But… that’s not entirely the point here. “Closed” source code is code where the author has maintained their copyrights and has not made it available while “open” source has been made publicly available generally under a license that permits people to freely copy, modify and in many cases redistribute the code in question. So even if you could perfectly unassemble/decrypt the machine language into something usable (which again, is REALLY hard), the resulting source code would likely infringe on the copyrights of the original author which would still prevent you from legally sharing or redistributing it.

  2. @Nuayman

    A programmer uses a compiler to build the source code into an executable file. That process is called compiling, which is basically converting the human readable code into instructions for the computer. The CPU can only read assembly instructions (the lowest level of code there is) not source code. The build that people get contains instructions instead of the source code, so that’s why people don’t have access to the source code.

    Although it’s possible to reverse engineer instructions back into code, but it’s very time consuming and you lose a lot of information in the process. I think that is what DFHack project has been doing, not entirely sure so don’t quote me on that.

    Hope that gives some insight into how it works.

  3. What an amazing show! I just have to say that I am absolutely LOVING the DF Round Table podcast!
    I, for one, have just recently started my Dwarf Fortress (within the last year or so) but have known of the game for since I was a child. I remember booting the game up and not having a single clue how to work the thing. Fast forward to several years later, I’m 23 and Dwarf Fortress is one of my all time favorite games.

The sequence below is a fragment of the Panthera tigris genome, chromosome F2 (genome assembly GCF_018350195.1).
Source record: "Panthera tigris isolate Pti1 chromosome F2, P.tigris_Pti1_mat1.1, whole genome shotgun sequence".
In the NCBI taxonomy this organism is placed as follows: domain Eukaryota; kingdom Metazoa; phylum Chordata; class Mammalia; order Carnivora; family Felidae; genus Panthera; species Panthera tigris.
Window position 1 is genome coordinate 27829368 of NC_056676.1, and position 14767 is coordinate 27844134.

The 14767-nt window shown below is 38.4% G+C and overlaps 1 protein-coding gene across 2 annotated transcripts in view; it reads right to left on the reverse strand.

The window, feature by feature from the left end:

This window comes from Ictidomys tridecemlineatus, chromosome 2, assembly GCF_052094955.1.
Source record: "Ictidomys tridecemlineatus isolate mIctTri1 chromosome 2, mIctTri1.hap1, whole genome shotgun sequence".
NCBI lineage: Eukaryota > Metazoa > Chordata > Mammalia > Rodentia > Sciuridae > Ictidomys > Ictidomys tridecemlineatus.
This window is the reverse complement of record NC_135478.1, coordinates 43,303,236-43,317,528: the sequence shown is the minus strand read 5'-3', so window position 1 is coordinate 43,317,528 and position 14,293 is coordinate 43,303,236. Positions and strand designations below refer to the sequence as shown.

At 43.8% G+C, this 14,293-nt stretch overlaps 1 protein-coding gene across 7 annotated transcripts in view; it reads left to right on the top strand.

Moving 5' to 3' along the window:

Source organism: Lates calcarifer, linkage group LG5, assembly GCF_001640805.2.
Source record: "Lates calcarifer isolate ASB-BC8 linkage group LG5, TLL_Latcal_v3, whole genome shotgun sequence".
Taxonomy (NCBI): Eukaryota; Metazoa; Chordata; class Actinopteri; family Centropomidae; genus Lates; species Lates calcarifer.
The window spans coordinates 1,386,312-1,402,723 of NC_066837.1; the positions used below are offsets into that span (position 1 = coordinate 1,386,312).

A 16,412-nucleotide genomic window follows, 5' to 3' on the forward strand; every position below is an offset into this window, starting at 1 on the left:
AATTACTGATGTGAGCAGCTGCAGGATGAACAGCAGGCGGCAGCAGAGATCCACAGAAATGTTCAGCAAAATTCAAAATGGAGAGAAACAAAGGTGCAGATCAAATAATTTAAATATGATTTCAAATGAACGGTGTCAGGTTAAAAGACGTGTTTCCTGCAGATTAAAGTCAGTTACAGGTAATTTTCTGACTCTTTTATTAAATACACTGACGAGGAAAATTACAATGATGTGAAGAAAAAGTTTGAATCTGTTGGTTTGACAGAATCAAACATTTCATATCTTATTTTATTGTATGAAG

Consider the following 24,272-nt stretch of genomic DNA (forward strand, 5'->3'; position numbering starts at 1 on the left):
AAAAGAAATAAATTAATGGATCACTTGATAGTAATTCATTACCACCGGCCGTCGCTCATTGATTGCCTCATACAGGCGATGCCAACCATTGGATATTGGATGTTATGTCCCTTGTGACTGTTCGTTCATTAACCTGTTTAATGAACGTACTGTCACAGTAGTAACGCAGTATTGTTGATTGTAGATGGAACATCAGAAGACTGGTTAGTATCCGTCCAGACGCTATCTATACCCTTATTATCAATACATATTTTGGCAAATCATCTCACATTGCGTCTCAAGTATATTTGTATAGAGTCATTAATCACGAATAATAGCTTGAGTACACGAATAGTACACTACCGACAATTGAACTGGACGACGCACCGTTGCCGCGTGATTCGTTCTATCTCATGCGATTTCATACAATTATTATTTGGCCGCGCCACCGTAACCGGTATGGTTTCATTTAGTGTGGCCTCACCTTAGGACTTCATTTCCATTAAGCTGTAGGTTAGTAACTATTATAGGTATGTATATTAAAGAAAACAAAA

I have really taken a liking to the Adventurer mode and find myself spending countless hours wondering my world, Boksmata “The Absolute Realm”.

    Here is a link to my Reddit post about it: https://www.reddit.com/r/dwarffortress/comments/bem45g/my_very_first_world_boksmata_the_absolute_realm/

    And even reviewing the places I have traveled and works I may have created and writing them down in a notebook of mine to keep the (sometimes not so) epic adventures that my characters have.

    If you are ever looking for another player to join you guys on an episode of the show, I would love to join and share my (admittedly newbie) thoughts and view of the game and other stories surrounding it!

    1. Cool — it may be a couple months before we have a spot open, but I’ll send a message your way. We’re so glad you like the podcast though.